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Reply with quote  #16 
Thanks for the great suggestions. Since my mom is still having the aledged predators come around to do for her I think it would be wise for me to follow these ideas. I don't
think Mom would make such a complaint against me but you never know with attention seeking people. There's always a chance that these other people could make a complaint esp if they decide they want me out of the picture totally to better control my mom. I can't stop them or her from associating so the best thing I can do is CYA. I finally realized that where mom is concerned it doesn't matter WHY someone comes around only that they do.
Reply with quote  #17 
Two more items for the list:

1.  Keep your cool.  Do not be sucked into the emotions.  (Easy to say).  If things are getting tense, go to another room or better still, outside.  Taking out the trash is always a useful excuse.

2.  Have a witness present.  Try never to be alone with an elder who you think may accuse you of abuse. 

3.  If you are visiting at the al or nh, visit in a common area with lots of people present.  If you are stuck in a room with the elder, keep the door open, bring chocolate and ask the aides to join you for a treat.

4.  Set up a quick exit plan.  Never stay long.  Try the 15 minute rule.  Get someone to call you with an excuse to leave in no more than 15 minutes.
Reply with quote  #18 

If I ever thought I had to do all of this to take care of my Dad, it would be Nursing Home time. No Way No How would I ever subject myself to such a situation. I don't know how you all do it! I don't think I could make myself even care about someone who would falsely accuse me of abuse.
Reply with quote  #19 
The sad truth is that dementia causes paranoia very often.  That can give the elder a persecution complex and they feel they were abused when no such thing has happened.  The elder's ability to understand and truthfully  relate events to another person can be lost and the caregivers then finds themselves accused of something that never has happened.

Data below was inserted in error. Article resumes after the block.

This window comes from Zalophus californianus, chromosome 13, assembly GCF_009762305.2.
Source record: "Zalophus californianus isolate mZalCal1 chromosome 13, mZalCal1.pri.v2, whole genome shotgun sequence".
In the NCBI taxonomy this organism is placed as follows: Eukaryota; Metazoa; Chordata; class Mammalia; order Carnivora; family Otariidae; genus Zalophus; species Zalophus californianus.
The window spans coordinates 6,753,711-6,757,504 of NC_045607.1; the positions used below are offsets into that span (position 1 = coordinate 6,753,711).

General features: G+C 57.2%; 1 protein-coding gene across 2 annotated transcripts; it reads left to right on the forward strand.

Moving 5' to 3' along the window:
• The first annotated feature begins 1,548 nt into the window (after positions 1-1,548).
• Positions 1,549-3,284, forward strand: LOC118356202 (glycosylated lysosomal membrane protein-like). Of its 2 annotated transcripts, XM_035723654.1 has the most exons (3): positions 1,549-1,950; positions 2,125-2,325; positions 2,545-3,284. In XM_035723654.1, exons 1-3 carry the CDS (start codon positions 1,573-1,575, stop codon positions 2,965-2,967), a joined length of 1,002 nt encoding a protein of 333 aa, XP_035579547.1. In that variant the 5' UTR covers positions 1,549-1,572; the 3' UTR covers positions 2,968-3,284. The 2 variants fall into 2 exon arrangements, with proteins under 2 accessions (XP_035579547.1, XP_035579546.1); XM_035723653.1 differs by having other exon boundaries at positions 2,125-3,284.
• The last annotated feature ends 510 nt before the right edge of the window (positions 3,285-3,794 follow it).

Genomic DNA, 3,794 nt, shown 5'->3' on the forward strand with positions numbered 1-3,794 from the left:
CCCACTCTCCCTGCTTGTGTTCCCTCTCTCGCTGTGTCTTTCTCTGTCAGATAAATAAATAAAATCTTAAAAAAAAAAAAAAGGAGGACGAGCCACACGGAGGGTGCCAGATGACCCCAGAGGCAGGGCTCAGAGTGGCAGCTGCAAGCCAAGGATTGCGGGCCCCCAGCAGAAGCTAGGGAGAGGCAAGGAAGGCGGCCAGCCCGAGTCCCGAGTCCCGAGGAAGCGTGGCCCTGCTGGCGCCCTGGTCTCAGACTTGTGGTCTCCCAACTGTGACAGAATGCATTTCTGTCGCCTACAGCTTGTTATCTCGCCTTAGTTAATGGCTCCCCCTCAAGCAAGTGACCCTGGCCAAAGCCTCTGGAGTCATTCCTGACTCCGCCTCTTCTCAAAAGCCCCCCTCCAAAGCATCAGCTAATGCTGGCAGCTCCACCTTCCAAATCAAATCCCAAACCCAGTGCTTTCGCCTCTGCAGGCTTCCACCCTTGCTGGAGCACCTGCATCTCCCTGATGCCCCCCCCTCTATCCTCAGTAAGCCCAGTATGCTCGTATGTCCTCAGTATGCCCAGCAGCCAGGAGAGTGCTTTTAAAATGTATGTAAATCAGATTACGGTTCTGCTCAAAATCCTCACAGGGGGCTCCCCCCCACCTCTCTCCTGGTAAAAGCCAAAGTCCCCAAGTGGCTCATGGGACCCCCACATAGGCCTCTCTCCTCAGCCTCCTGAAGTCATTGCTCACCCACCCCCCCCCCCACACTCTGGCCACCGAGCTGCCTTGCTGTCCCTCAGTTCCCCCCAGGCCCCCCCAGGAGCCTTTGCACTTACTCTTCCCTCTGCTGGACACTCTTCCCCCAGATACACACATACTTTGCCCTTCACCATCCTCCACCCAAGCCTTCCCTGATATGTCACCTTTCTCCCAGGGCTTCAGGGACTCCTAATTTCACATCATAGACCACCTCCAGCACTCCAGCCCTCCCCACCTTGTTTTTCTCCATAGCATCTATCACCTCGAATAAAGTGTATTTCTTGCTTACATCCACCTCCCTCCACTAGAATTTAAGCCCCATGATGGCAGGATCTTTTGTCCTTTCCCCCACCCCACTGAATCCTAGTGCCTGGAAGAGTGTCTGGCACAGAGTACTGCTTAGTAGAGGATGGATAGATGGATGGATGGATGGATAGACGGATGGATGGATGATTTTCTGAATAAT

The personality changes of dementia do not help care givers.  Those changes can and do often lead to false accusations of abuse.  A cardinal rule of caregiving should be knowing when it is more than you can handle and then placing the elder in a al or nh

Reply with quote  #20 
If you're asked to sign anything for the elder or for their care, be very, very careful!  Read whatever you're being asked to sign.  If you don't clearly understand what it is, don't sign without having YOUR attorney look it over. 

You could  end up assuming financial responsibility - as in responsibility for paying their NH or AL bills.

This also applies to establishing joint-signature on bank accounts.  If you end up being joint owner on a bank account and the elder overdraws said account, YOU will be responsible for the overdraft.  Wells Fargo explained this to me.  They have their own, very specific, POA, which they recommend instead of joint-signature.

Reply with quote  #21 

Never, ever sign anything without reading it carefully.  And even if you think you understand it but it involves moneylots of your money potentially, get an attorney to review it.

Reply with quote  #22 

Another warning to the wise, control the situation.  If you have to tell an elder something that you know will be upsetting to the elder, plan when you are going to do it, do it carefully and calmly, and most important have a reliable witness present.